Are ostriches, emus, kiwis, really related?


From LiveScience:

Theory of Flightless Birds Shot Down

By Robin Lloyd, LiveScience Senior Writer

posted: 08 September 2008 09:40 am ET

Ostriches, emus, kiwis and other winged non-flyers might seem to be birds of a feather, sharing similar evolutionary origins, but the story could turn out to be much weirder with perhaps numerous flying ancestors.

This group of birds, called ratites, has been viewed by biologists as part of a larger group (paleognaths) of mostly extinct birds that are key to understanding the early evolution of birds. All living ratites are found in the Southern Hemisphere and share features associated with flightlessness, such as small or absent keels on their breastbones; smaller, simpler and fewer wing bones; bigger leg bones; and structures in their feathers that don’t help with aerodynamics.

So for these reasons and others, many scientists previously figured the ratites, a group that also includes rheas and cassowaries [see also here and here and here], all shared a common ancestor that was flightless.

However, a new analysis shows they do not share this single hypothetical flightless ancestor. Rather they probably evolved from more than one different airborne ancestor.

Ostriches are special

The research, led by John Harshman of the Field Museum of Natural History in Chicago, Edward L. Braun of the University of Florida and Michael J. Braun of the Smithsonian’s National Museum of Natural History, was based on sequencing genetic material sampled from the tissues of many different bird species and using the gene sequences to determine how the birds relate to one another.

Nearly all of the ratites, except for ostriches, which the analysis revealed as a class unto themselves, are actually more closely related to tinamous (a chubby, ground-dwelling bird with a stubby tail, that nonetheless can fly and lives in Central and South American) than they are to ostriches, says UF zoologist Edward L. Braun. The analysis also placed tinamous in a sub-group that includes rheas, cassowaries, emus and kiwis but excludes ostriches.

“We think the most likely hypothesis is that the tinamous, rheas, cassowaries, emus, and kiwis had an ancestor that could fly, and that flight was lost at least three times (once in ostriches, once in rheas, and once in the emu-cassowary-kiwi group),” Braun said.

Julia Clarke, a paleontologist at North Carolina State University, said the results are surprising, the analyses are well done and the dataset used for them is the largest one available. “It is unquestionable that any future analysis will need to address this dataset,” she said, “but the results are in conflict with nearly every previous hypothesis of relationships within paleognath birds.”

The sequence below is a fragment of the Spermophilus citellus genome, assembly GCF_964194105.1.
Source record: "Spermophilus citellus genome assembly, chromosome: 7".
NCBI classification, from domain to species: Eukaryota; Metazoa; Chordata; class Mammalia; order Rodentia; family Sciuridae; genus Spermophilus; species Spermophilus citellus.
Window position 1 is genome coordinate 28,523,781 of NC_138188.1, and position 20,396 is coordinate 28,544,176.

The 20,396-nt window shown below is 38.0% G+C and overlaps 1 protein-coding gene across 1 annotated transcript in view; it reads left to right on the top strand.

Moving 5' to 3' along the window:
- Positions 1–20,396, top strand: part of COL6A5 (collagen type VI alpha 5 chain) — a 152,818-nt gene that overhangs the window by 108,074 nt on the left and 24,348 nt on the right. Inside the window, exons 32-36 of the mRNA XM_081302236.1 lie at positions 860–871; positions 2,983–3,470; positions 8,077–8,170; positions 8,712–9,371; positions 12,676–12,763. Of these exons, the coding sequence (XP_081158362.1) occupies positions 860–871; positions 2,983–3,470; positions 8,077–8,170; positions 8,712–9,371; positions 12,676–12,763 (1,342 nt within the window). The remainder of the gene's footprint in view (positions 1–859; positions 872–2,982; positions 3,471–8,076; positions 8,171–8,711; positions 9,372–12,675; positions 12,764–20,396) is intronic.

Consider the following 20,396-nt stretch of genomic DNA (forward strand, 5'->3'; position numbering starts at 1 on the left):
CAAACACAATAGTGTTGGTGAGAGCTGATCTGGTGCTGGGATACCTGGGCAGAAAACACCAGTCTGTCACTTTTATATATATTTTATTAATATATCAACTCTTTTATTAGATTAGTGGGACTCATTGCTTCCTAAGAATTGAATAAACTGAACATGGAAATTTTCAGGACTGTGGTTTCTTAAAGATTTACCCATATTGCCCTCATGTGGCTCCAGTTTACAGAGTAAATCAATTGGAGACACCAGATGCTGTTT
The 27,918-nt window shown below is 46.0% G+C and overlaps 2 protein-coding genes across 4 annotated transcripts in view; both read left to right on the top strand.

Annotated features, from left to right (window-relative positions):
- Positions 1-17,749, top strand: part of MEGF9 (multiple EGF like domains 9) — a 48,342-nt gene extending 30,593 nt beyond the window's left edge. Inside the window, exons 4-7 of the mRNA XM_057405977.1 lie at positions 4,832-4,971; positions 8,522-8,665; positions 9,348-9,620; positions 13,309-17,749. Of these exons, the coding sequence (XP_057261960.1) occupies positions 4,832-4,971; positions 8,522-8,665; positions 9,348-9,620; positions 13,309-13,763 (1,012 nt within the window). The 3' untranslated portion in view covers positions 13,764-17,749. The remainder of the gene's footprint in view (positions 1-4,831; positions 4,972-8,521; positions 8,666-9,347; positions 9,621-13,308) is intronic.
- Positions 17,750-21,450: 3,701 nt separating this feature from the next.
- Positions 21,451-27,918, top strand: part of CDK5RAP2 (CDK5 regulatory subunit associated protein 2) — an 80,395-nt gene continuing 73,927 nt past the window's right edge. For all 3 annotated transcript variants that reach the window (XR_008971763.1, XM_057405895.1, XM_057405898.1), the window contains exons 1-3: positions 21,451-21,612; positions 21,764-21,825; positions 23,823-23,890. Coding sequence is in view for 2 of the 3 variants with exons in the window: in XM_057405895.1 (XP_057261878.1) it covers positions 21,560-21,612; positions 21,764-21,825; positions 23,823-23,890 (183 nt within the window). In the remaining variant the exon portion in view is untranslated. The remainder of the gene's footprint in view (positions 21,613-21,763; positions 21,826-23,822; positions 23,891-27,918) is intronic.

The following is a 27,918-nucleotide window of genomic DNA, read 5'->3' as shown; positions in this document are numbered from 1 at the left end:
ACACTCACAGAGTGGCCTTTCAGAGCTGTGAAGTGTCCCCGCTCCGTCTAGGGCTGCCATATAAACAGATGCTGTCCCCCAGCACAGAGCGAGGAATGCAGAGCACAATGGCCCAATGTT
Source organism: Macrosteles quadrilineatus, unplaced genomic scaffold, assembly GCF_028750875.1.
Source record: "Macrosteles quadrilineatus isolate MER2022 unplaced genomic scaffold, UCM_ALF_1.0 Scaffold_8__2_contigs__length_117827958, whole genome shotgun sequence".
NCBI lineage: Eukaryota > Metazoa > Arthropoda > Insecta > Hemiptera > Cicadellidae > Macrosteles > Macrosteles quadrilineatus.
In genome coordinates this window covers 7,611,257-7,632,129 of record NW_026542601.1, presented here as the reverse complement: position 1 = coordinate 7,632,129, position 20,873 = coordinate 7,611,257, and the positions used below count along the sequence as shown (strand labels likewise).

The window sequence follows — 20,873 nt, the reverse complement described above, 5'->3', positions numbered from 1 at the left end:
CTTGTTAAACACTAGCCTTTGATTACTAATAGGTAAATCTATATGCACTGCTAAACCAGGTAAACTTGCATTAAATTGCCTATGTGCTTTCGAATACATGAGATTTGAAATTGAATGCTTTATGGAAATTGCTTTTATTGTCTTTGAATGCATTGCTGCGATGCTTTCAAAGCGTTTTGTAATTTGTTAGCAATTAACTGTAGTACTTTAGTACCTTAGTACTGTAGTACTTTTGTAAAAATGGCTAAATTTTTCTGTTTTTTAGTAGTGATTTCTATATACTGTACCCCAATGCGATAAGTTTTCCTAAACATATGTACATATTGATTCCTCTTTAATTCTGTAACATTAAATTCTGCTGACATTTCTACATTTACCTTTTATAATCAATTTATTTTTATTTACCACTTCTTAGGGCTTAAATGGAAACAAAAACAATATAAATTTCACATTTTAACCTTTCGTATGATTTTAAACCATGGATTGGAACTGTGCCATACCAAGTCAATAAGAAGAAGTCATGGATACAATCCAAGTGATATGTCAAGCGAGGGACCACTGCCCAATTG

New idea takes flight

The result also undermines continental drift as the explanation for how flightless birds became so far-flung — ostriches today live in Africa; rheas in South American; emus and cassowaries in Australia and New Guinea; kiwis and moas (the latter now extinct) in New Zealand; and elephant birds (also now extinct) in Madagascar. Some zoologists had thought the birds’ distribution reflected the order in which the continents broke away from the early super-continent of Gondwana.

But it looks like there is a much simpler explanation for the distribution of ratites’ ancestors, once Gondwana started to break up 167 million years ago. They flew.

“Our idea provides another explanation for the distribution of ratites — it becomes reasonable to postulate that they flew to their new homes and only lost flight after dispersing,” Braun told LiveScience.

Clarke said that if the new results are confirmed with a new set of genes or other combinations of data,” there could be profound implications for our understanding of major trends in bird evolution, such as patterns and potential explanations of flightlessness.”

The finding is also exciting from a developmental standpoint, he said, given how similar most ratites look. The ratites apparently all arrived at similar body shapes through different evolutionary routes, a concept called convergence (for example, birds, bats, insects and pterosaurs all have or had wings, but they are not all closely related).